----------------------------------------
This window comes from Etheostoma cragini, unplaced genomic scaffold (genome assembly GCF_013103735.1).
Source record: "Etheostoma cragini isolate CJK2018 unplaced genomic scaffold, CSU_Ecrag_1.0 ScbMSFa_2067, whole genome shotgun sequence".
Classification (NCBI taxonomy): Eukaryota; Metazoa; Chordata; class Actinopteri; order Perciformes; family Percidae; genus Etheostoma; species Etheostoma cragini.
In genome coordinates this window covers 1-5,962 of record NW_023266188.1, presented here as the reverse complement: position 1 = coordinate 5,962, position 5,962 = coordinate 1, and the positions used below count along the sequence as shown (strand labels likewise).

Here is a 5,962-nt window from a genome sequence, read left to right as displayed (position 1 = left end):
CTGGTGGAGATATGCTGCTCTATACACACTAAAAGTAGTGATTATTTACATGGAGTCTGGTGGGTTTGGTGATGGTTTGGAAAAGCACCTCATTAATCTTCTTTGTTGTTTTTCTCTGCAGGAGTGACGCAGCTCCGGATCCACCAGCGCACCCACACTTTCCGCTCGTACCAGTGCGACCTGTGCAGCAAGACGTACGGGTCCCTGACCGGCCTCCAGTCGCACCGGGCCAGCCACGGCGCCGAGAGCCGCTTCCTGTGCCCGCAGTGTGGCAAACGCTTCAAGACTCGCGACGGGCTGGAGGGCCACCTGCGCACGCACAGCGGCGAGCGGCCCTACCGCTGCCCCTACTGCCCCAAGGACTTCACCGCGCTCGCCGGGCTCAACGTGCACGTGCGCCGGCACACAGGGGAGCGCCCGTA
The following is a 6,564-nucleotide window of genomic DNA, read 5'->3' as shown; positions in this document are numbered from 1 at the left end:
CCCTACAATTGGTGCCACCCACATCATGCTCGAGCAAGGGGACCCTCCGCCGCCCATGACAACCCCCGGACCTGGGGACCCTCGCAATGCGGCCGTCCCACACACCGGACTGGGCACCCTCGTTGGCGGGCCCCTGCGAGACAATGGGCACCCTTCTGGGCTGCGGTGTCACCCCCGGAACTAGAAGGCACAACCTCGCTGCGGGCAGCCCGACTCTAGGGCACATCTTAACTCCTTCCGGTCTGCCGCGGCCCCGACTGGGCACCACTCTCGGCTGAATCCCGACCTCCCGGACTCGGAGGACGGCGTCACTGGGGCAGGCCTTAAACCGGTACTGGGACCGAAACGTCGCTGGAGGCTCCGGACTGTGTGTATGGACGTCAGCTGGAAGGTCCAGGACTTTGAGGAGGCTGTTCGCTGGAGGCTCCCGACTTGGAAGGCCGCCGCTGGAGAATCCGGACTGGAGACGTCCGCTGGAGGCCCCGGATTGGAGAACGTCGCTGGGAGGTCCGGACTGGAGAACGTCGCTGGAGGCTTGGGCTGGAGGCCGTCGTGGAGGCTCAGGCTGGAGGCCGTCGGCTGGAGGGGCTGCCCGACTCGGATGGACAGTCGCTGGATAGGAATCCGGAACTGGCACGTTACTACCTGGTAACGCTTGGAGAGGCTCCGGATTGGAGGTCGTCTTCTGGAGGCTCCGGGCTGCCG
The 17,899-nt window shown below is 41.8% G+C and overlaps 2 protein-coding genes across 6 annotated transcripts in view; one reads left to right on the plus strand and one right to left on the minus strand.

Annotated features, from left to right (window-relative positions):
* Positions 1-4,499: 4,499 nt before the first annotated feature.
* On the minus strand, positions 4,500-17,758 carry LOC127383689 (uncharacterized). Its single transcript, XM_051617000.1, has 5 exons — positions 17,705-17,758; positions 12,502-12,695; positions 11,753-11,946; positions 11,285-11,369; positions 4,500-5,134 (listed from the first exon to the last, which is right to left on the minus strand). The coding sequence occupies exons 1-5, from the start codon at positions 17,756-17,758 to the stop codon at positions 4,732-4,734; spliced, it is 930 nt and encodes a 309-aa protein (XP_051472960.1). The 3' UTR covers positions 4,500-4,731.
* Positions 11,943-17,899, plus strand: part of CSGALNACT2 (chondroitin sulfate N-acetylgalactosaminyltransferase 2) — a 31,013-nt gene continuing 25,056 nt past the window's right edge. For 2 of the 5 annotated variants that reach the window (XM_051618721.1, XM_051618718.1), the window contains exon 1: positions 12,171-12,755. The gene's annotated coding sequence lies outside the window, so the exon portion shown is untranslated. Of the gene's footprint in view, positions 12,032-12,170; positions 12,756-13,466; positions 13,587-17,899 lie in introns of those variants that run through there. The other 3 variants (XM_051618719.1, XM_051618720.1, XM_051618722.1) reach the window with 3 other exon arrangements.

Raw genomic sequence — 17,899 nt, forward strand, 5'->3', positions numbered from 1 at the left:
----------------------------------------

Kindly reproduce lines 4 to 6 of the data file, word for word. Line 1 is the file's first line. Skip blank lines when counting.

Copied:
In genome coordinates this window covers 1-5,962 of record NW_023266188.1, presented here as the reverse complement: position 1 = coordinate 5,962, position 5,962 = coordinate 1, and the positions used below count along the sequence as shown (strand labels likewise).

Here is a 5,962-nt window from a genome sequence, read left to right as displayed (position 1 = left end):
CTGGTGGAGATATGCTGCTCTATACACACTAAAAGTAGTGATTATTTACATGGAGTCTGGTGGGTTTGGTGATGGTTTGGAAAAGCACCTCATTAATCTTCTTTGTTGTTTTTCTCTGCAGGAGTGACGCAGCTCCGGATCCACCAGCGCACCCACACTTTCCGCTCGTACCAGTGCGACCTGTGCAGCAAGACGTACGGGTCCCTGACCGGCCTCCAGTCGCACCGGGCCAGCCACGGCGCCGAGAGCCGCTTCCTGTGCCCGCAGTGTGGCAAACGCTTCAAGACTCGCGACGGGCTGGAGGGCCACCTGCGCACGCACAGCGGCGAGCGGCCCTACCGCTGCCCCTACTGCCCCAAGGACTTCACCGCGCTCGCCGGGCTCAACGTGCACGTGCGCCGGCACACAGGGGAGCGCCCGTA